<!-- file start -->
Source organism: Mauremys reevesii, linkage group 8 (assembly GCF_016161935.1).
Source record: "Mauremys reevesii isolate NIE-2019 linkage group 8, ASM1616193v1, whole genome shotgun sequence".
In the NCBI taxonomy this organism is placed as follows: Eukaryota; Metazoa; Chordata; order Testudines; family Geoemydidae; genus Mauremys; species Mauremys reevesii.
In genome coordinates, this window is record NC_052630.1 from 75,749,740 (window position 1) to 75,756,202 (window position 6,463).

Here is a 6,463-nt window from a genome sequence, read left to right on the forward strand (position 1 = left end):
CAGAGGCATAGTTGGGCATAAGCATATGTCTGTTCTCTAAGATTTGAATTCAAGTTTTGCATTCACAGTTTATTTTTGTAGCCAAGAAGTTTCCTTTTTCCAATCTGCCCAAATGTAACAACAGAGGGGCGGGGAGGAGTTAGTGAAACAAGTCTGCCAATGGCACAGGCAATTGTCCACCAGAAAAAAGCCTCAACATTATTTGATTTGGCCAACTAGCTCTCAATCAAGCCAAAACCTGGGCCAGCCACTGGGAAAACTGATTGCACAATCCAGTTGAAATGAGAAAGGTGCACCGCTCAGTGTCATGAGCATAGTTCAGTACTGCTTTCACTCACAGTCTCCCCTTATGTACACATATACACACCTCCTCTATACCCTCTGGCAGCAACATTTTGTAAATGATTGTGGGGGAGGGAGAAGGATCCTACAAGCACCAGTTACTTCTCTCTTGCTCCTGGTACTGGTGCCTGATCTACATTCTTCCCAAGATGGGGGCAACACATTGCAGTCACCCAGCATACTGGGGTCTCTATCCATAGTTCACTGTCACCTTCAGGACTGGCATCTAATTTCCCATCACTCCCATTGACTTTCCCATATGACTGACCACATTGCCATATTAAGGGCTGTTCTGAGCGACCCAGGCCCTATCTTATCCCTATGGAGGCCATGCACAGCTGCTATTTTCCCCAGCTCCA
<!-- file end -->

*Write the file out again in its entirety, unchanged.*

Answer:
Source organism: Mauremys reevesii, linkage group 8 (assembly GCF_016161935.1).
Source record: "Mauremys reevesii isolate NIE-2019 linkage group 8, ASM1616193v1, whole genome shotgun sequence".
In the NCBI taxonomy this organism is placed as follows: Eukaryota; Metazoa; Chordata; order Testudines; family Geoemydidae; genus Mauremys; species Mauremys reevesii.
In genome coordinates, this window is record NC_052630.1 from 75,749,740 (window position 1) to 75,756,202 (window position 6,463).

Here is a 6,463-nt window from a genome sequence, read left to right on the forward strand (position 1 = left end):
CAGAGGCATAGTTGGGCATAAGCATATGTCTGTTCTCTAAGATTTGAATTCAAGTTTTGCATTCACAGTTTATTTTTGTAGCCAAGAAGTTTCCTTTTTCCAATCTGCCCAAATGTAACAACAGAGGGGCGGGGAGGAGTTAGTGAAACAAGTCTGCCAATGGCACAGGCAATTGTCCACCAGAAAAAAGCCTCAACATTATTTGATTTGGCCAACTAGCTCTCAATCAAGCCAAAACCTGGGCCAGCCACTGGGAAAACTGATTGCACAATCCAGTTGAAATGAGAAAGGTGCACCGCTCAGTGTCATGAGCATAGTTCAGTACTGCTTTCACTCACAGTCTCCCCTTATGTACACATATACACACCTCCTCTATACCCTCTGGCAGCAACATTTTGTAAATGATTGTGGGGGAGGGAGAAGGATCCTACAAGCACCAGTTACTTCTCTCTTGCTCCTGGTACTGGTGCCTGATCTACATTCTTCCCAAGATGGGGGCAACACATTGCAGTCACCCAGCATACTGGGGTCTCTATCCATAGTTCACTGTCACCTTCAGGACTGGCATCTAATTTCCCATCACTCCCATTGACTTTCCCATATGACTGACCACATTGCCATATTAAGGGCTGTTCTGAGCGACCCAGGCCCTATCTTATCCCTATGGAGGCCATGCACAGCTGCTATTTTCCCCAGCTCCA